- Gloves are highly recommended for the cables. You may be on them for a while depending on how crowded it gets. These work gloves work great for them. I tried using fingerless gloves recommended by a guy at REI since it’s hot in the summer, but my fingers got torn up by the cables. Lesson learned. Don’t get fingerless gloves! You can use cheap gardening gloves as well. Sometimes people leave gloves at the bottom of the cables, but it’s never guaranteed.
- Half Dome is extremely dangerous in lightning and rain. The granite dome itself is a lighting rod and the rock can get really slippery. Keep a close eye on the forecast and don’t summit if you see storm clouds coming in. We had some friends who were stuck at the top of Half Dome when a storm quickly came in. As everyone frantically tried to get down, they said they could feel the static electricity in their hair. Fortunately, everyone made it safe and sound, but people have died on Half Dome due to lightning.
- Bring a light layer. The summit is typically 15-20*F cooler than Yosemite Valley and is often windy.
- You can bring an extra pair of socks and shirt to change into at the top. It’ll feel so much nicer on the way down (especially a fresh pair of socks)!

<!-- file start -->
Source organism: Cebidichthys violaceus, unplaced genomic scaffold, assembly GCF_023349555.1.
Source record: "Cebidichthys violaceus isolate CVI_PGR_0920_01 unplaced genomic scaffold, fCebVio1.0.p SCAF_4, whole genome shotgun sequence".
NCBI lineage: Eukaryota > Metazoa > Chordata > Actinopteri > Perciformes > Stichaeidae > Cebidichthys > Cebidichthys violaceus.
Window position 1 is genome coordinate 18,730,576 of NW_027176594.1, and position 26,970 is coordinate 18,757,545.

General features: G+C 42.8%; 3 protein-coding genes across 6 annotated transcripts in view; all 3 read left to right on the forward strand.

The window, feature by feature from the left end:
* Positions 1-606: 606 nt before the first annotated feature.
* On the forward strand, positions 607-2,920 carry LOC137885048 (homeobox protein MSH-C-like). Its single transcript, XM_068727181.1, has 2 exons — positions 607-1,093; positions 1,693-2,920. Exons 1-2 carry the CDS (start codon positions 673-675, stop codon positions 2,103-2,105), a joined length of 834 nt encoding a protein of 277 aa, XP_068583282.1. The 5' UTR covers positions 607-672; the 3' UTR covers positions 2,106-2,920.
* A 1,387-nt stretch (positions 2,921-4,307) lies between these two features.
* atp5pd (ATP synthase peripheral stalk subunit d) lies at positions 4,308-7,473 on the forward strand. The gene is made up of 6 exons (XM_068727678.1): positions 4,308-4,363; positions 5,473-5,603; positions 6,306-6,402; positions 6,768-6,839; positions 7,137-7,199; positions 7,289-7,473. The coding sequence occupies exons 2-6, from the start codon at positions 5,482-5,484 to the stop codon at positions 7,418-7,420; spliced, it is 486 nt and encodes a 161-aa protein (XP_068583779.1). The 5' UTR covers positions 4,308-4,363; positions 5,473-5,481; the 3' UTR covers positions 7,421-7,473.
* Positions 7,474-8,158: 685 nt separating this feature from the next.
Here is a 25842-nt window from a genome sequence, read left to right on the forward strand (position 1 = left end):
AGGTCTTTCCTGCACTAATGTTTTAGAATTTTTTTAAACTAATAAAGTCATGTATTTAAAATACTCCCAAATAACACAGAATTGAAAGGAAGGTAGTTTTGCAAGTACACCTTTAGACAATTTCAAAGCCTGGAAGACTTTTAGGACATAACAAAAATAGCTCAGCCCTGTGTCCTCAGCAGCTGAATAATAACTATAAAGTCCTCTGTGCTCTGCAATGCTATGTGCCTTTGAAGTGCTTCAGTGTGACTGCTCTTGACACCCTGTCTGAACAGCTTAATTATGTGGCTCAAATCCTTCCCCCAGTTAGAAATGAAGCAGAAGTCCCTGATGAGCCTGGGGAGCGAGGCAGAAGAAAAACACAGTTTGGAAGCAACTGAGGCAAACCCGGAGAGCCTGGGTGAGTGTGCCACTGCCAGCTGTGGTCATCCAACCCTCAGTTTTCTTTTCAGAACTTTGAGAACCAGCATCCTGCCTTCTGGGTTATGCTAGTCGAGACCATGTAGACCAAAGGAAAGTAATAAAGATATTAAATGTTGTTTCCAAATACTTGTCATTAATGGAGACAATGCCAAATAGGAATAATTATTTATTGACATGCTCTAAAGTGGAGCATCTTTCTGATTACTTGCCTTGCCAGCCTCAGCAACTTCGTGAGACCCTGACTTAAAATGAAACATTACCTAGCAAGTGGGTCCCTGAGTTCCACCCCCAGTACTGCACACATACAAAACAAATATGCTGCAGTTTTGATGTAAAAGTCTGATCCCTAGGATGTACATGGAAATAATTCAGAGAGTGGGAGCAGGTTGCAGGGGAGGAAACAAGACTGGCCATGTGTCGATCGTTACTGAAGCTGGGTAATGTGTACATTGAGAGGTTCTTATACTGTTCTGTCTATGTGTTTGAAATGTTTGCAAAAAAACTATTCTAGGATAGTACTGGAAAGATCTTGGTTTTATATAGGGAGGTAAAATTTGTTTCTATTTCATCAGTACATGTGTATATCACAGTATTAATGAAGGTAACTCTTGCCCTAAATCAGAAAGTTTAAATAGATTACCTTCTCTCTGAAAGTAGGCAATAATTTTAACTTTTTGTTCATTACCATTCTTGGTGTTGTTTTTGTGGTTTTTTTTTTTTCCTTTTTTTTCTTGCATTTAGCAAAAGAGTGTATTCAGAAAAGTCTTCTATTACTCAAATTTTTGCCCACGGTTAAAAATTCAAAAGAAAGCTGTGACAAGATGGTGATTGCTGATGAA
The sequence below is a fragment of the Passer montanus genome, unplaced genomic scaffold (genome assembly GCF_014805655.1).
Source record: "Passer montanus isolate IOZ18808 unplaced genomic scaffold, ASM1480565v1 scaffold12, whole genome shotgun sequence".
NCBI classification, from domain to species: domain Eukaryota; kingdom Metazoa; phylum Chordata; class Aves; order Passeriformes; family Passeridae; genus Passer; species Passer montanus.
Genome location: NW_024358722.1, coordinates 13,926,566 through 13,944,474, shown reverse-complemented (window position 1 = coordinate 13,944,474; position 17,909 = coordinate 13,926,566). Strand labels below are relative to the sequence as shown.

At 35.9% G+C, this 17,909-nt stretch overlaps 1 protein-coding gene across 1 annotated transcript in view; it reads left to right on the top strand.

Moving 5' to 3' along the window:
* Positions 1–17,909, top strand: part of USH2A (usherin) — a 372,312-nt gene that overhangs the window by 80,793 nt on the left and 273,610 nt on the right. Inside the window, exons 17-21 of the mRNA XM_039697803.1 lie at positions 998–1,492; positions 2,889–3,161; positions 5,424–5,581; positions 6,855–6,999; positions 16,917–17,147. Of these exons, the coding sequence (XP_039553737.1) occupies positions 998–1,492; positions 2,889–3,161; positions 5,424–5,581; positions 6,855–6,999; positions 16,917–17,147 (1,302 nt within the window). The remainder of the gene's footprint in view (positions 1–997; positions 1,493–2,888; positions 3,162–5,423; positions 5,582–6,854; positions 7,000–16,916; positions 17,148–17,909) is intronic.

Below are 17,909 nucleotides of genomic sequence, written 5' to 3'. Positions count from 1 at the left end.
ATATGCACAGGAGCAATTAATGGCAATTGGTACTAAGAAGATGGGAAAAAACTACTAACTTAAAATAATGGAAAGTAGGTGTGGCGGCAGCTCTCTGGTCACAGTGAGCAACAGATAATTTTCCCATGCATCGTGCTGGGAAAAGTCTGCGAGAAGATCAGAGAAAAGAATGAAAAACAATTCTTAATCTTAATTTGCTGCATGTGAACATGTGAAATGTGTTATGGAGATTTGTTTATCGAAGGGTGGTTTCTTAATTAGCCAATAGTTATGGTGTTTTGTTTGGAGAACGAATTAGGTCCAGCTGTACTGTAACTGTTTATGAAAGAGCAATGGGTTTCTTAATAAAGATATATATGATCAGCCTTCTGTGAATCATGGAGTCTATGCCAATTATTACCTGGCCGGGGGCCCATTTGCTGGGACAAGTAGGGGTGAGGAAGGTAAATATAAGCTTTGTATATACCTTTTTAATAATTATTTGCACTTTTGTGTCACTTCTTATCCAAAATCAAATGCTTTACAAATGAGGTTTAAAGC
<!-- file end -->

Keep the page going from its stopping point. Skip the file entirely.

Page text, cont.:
- You can sleep with compression socks at night after hiking to help reduce soreness.
- There is no trash service on the trail so be prepared to pack out anything you pack in to help the National Park Service.
- If you’re unable to get a permit, Yosemite National Park still offers many other epic hikes and attractions.
If you have any more questions, you can find more info for Half Dome permits here or ask us in the comments section below!
Best Places to Stay
- Yosemite Pines RV Resort – We stayed here in our airstream, but you can also stay in one of their airstreams, cabins, yurts, and more.
- The Ahwahnee (luxury) – if you can even get reservations. They book up a year in advance.
- Yosemite Large Loft Condos (mid-range) – We stayed here during our snowshoeing trip and loved its convenient location.
- Tenaya Lodge (mid-range)
- Curry Village (budget) – we stayed here when we hiked half dome since it was the most convenient area to stay.
- See the Most Popular Airbnbs in Yosemite
Have you hiked Half Dome? Or is it on your bucket list?
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“Discovery consists not of seeking new lands but in seeing with new eyes” – M. Proust
Esther + Jacob
Esther and Jacob are the founders of Local Adventurer, which is one of the top 5 travel blogs in the US. They believe that adventure can be found both near and far and hope to inspire others to explore locally. They explore a new city in depth every year and currently base themselves in Las Vegas.